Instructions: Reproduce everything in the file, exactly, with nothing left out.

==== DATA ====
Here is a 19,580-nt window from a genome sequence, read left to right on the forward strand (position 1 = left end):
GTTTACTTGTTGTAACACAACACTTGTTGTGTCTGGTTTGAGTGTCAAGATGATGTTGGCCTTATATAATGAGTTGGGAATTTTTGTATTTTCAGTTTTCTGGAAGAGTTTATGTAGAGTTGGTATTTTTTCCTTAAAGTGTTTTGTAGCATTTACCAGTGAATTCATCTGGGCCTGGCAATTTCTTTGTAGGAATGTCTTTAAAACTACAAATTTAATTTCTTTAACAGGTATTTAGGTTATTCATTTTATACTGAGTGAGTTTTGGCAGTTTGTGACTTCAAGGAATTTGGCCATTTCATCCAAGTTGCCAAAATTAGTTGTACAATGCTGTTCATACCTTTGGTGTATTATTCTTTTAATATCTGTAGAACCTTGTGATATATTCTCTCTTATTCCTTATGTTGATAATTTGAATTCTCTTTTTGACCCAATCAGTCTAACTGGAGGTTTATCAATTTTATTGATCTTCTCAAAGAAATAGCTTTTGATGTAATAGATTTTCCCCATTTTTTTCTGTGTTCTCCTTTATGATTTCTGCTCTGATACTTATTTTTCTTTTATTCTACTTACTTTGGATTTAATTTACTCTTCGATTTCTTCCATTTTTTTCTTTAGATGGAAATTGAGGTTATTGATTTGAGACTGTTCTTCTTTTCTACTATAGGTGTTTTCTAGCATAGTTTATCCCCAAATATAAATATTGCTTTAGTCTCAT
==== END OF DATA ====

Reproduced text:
Here is a 19,580-nt window from a genome sequence, read left to right on the forward strand (position 1 = left end):
GTTTACTTGTTGTAACACAACACTTGTTGTGTCTGGTTTGAGTGTCAAGATGATGTTGGCCTTATATAATGAGTTGGGAATTTTTGTATTTTCAGTTTTCTGGAAGAGTTTATGTAGAGTTGGTATTTTTTCCTTAAAGTGTTTTGTAGCATTTACCAGTGAATTCATCTGGGCCTGGCAATTTCTTTGTAGGAATGTCTTTAAAACTACAAATTTAATTTCTTTAACAGGTATTTAGGTTATTCATTTTATACTGAGTGAGTTTTGGCAGTTTGTGACTTCAAGGAATTTGGCCATTTCATCCAAGTTGCCAAAATTAGTTGTACAATGCTGTTCATACCTTTGGTGTATTATTCTTTTAATATCTGTAGAACCTTGTGATATATTCTCTCTTATTCCTTATGTTGATAATTTGAATTCTCTTTTTGACCCAATCAGTCTAACTGGAGGTTTATCAATTTTATTGATCTTCTCAAAGAAATAGCTTTTGATGTAATAGATTTTCCCCATTTTTTTCTGTGTTCTCCTTTATGATTTCTGCTCTGATACTTATTTTTCTTTTATTCTACTTACTTTGGATTTAATTTACTCTTCGATTTCTTCCATTTTTTTCTTTAGATGGAAATTGAGGTTATTGATTTGAGACTGTTCTTCTTTTCTACTATAGGTGTTTTCTAGCATAGTTTATCCCCAAATATAAATATTGCTTTAGTCTCAT